Monday, 8 April 2013

The Turntable, Part 1 – the magnet bearing

I have been using SME tonearms since 25 years in combination with several different turntables. I had mostly SME 3009/II and 3012/II models, but as well Ortofon RMG309 or Fidelity Research FR66 installed on Transcriptor, Thorens, Linn and Garrard turntables, the latter with long 12'' versions. I had Garrard models 401 and 301, followed by a Thorens TD 124. For this player and the Garrards I did build several plinths. First laminated blocks from particle board, later massive hardwood and further on natural stones. I did try to improve the bearings, implied balls, added plattermass, but I never could reach a grade of smoothness I was looking for. Or let me say it with other words: The idler wheel players never exited the level of technical sound reproducers towards a more or less invisible component. They were able to transport lots of dynamics, big soundstages and a brilliant projection of details; – they made me bopping my feet – but I was searching a deeper insight into the music. Qualities like timing, homogenity, fluidity and air are equally important than acurate tonal balance, loudness and dynamics. The latter three are always on main discourse when traditional hifi components are compared. The others are more common when real musical instruments get in discussion.
At that point I did like the lightweight subchassis players like the LP12 more, because of a smoother soundstage with better homogenity and better balanced music integrity. Precise ac generators like the Linn Lingo and similiar concepts help a lot here to improve the dynamics of this lightweight champions. I missed the extra dynamics and giant soundstage of the "big papas", but could live better with the small scale version.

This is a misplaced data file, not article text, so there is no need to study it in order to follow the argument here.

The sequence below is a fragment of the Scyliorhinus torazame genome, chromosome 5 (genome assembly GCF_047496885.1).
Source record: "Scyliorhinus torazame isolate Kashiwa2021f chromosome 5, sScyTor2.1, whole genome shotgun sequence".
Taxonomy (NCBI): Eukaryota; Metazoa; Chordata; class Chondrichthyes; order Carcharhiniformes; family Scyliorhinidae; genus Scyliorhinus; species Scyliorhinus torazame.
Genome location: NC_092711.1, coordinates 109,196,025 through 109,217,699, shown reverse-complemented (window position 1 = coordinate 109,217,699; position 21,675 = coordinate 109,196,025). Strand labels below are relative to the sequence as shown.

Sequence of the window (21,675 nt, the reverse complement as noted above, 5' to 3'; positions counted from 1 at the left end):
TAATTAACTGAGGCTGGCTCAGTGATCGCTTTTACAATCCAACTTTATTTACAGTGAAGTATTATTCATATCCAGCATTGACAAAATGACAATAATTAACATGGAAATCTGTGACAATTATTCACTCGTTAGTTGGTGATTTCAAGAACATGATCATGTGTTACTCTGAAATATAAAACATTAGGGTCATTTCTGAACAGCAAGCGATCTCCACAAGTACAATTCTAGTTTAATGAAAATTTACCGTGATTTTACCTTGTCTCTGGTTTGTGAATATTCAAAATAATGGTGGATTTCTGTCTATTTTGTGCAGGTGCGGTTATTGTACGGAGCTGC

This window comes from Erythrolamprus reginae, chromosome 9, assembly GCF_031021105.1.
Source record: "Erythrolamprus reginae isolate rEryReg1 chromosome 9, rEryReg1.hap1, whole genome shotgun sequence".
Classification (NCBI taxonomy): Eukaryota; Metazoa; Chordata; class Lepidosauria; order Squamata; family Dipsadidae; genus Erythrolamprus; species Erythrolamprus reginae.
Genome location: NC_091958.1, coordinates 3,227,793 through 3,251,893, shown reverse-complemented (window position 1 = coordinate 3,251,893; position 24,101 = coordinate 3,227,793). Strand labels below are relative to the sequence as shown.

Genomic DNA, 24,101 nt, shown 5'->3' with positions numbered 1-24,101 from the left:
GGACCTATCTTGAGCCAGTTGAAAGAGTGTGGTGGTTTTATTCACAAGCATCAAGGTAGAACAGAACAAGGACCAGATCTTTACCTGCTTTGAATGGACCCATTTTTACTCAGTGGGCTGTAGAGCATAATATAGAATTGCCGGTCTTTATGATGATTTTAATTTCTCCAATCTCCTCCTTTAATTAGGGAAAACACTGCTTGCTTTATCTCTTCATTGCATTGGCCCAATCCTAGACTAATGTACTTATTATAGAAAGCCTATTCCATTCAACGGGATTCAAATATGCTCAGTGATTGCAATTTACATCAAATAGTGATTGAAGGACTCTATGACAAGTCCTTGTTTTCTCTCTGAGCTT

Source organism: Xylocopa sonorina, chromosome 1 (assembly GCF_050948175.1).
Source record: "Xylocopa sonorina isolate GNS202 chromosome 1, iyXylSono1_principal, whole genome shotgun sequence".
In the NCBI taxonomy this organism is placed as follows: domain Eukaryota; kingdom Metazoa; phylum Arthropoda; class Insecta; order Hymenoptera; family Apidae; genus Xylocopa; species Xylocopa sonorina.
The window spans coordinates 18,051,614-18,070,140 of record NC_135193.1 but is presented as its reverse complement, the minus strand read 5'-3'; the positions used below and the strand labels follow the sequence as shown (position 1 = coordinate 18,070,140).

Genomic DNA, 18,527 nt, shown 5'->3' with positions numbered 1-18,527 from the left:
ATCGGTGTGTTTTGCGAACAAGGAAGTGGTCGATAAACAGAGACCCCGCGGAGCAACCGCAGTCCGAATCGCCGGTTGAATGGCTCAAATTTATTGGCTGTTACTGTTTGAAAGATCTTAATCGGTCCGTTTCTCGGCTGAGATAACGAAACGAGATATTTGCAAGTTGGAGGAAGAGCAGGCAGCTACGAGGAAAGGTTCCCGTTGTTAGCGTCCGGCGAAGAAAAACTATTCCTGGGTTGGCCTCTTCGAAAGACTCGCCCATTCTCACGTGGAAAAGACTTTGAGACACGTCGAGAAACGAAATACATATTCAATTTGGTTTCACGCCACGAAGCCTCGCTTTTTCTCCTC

In 1996 I owned a Platine Verdier. It changed my hifi experience completely. Never before I had heard something like this. The music did fluid with a never before heard tranquility and homogeneity, almost natural timing and a sheer unbelievable portions of air and space between all instruments. Together with real instrumental bodied dynamics the overall soundstage was completely absend of any hardening effects. I was sitting speechless in front of my stereo and played one record after the other and could swear not having heard one of these before.
The Verdier closes the gap between the powerfull attributes and dynamics of the heavy players with a unknown smoothness, finesse and the musical homogenity of the best subchassis players. The magnetic isolated 15kg-platter in combination with isolated string motor and 30kg mass for plinth and magnets brings this uncomparable combination. This player has been discussed in almost any serious hifi magazine, some made reviews about it. Its not on me now to do it again.

With the Verdier it is very simple, you get it, you hear it and you never will give it away. May be that is the reason they are not seen second hand. I know almost 15 people who have one, some even have two, but none has sold his in the last 20 years. May be it is time for the next oil change...?

Read on soon, Volker

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